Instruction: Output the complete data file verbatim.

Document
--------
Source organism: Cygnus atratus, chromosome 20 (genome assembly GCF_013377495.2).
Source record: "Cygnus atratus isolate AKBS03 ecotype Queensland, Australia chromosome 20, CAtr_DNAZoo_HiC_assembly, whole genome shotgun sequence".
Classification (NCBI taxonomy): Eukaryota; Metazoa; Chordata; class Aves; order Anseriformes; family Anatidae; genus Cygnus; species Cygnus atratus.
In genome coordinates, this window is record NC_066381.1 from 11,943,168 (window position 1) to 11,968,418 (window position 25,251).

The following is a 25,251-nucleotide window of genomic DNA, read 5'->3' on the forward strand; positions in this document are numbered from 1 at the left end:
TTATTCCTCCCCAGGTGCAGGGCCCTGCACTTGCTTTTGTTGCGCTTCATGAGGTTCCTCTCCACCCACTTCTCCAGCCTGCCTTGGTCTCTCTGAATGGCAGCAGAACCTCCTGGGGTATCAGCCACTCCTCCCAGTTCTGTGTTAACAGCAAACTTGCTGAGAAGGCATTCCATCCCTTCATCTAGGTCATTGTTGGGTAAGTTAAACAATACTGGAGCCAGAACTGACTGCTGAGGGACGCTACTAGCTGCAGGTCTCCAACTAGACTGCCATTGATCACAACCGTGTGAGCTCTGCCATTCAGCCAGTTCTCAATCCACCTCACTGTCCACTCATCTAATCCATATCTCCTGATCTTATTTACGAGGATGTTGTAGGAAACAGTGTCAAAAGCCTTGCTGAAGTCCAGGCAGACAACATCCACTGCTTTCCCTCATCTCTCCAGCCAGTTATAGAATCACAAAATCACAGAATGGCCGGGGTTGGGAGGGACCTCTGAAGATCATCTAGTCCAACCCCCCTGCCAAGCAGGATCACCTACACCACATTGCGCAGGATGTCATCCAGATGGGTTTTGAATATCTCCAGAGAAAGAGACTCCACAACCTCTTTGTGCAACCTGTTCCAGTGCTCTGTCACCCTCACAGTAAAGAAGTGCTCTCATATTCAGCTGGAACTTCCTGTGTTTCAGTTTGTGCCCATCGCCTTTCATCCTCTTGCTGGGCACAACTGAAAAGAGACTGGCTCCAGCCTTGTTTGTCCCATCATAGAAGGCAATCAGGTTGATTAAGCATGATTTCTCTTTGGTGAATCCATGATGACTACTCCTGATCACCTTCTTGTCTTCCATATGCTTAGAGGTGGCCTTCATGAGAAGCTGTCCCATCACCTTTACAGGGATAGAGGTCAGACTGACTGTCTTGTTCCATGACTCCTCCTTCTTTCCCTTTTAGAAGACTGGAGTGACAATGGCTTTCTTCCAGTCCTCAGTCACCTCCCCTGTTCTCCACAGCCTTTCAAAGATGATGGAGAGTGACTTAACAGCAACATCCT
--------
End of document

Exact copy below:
Source organism: Cygnus atratus, chromosome 20 (genome assembly GCF_013377495.2).
Source record: "Cygnus atratus isolate AKBS03 ecotype Queensland, Australia chromosome 20, CAtr_DNAZoo_HiC_assembly, whole genome shotgun sequence".
Classification (NCBI taxonomy): Eukaryota; Metazoa; Chordata; class Aves; order Anseriformes; family Anatidae; genus Cygnus; species Cygnus atratus.
In genome coordinates, this window is record NC_066381.1 from 11,943,168 (window position 1) to 11,968,418 (window position 25,251).

The following is a 25,251-nucleotide window of genomic DNA, read 5'->3' on the forward strand; positions in this document are numbered from 1 at the left end:
TTATTCCTCCCCAGGTGCAGGGCCCTGCACTTGCTTTTGTTGCGCTTCATGAGGTTCCTCTCCACCCACTTCTCCAGCCTGCCTTGGTCTCTCTGAATGGCAGCAGAACCTCCTGGGGTATCAGCCACTCCTCCCAGTTCTGTGTTAACAGCAAACTTGCTGAGAAGGCATTCCATCCCTTCATCTAGGTCATTGTTGGGTAAGTTAAACAATACTGGAGCCAGAACTGACTGCTGAGGGACGCTACTAGCTGCAGGTCTCCAACTAGACTGCCATTGATCACAACCGTGTGAGCTCTGCCATTCAGCCAGTTCTCAATCCACCTCACTGTCCACTCATCTAATCCATATCTCCTGATCTTATTTACGAGGATGTTGTAGGAAACAGTGTCAAAAGCCTTGCTGAAGTCCAGGCAGACAACATCCACTGCTTTCCCTCATCTCTCCAGCCAGTTATAGAATCACAAAATCACAGAATGGCCGGGGTTGGGAGGGACCTCTGAAGATCATCTAGTCCAACCCCCCTGCCAAGCAGGATCACCTACACCACATTGCGCAGGATGTCATCCAGATGGGTTTTGAATATCTCCAGAGAAAGAGACTCCACAACCTCTTTGTGCAACCTGTTCCAGTGCTCTGTCACCCTCACAGTAAAGAAGTGCTCTCATATTCAGCTGGAACTTCCTGTGTTTCAGTTTGTGCCCATCGCCTTTCATCCTCTTGCTGGGCACAACTGAAAAGAGACTGGCTCCAGCCTTGTTTGTCCCATCATAGAAGGCAATCAGGTTGATTAAGCATGATTTCTCTTTGGTGAATCCATGATGACTACTCCTGATCACCTTCTTGTCTTCCATATGCTTAGAGGTGGCCTTCATGAGAAGCTGTCCCATCACCTTTACAGGGATAGAGGTCAGACTGACTGTCTTGTTCCATGACTCCTCCTTCTTTCCCTTTTAGAAGACTGGAGTGACAATGGCTTTCTTCCAGTCCTCAGTCACCTCCCCTGTTCTCCACAGCCTTTCAAAGATGATGGAGAGTGACTTAACAGCAACATCCT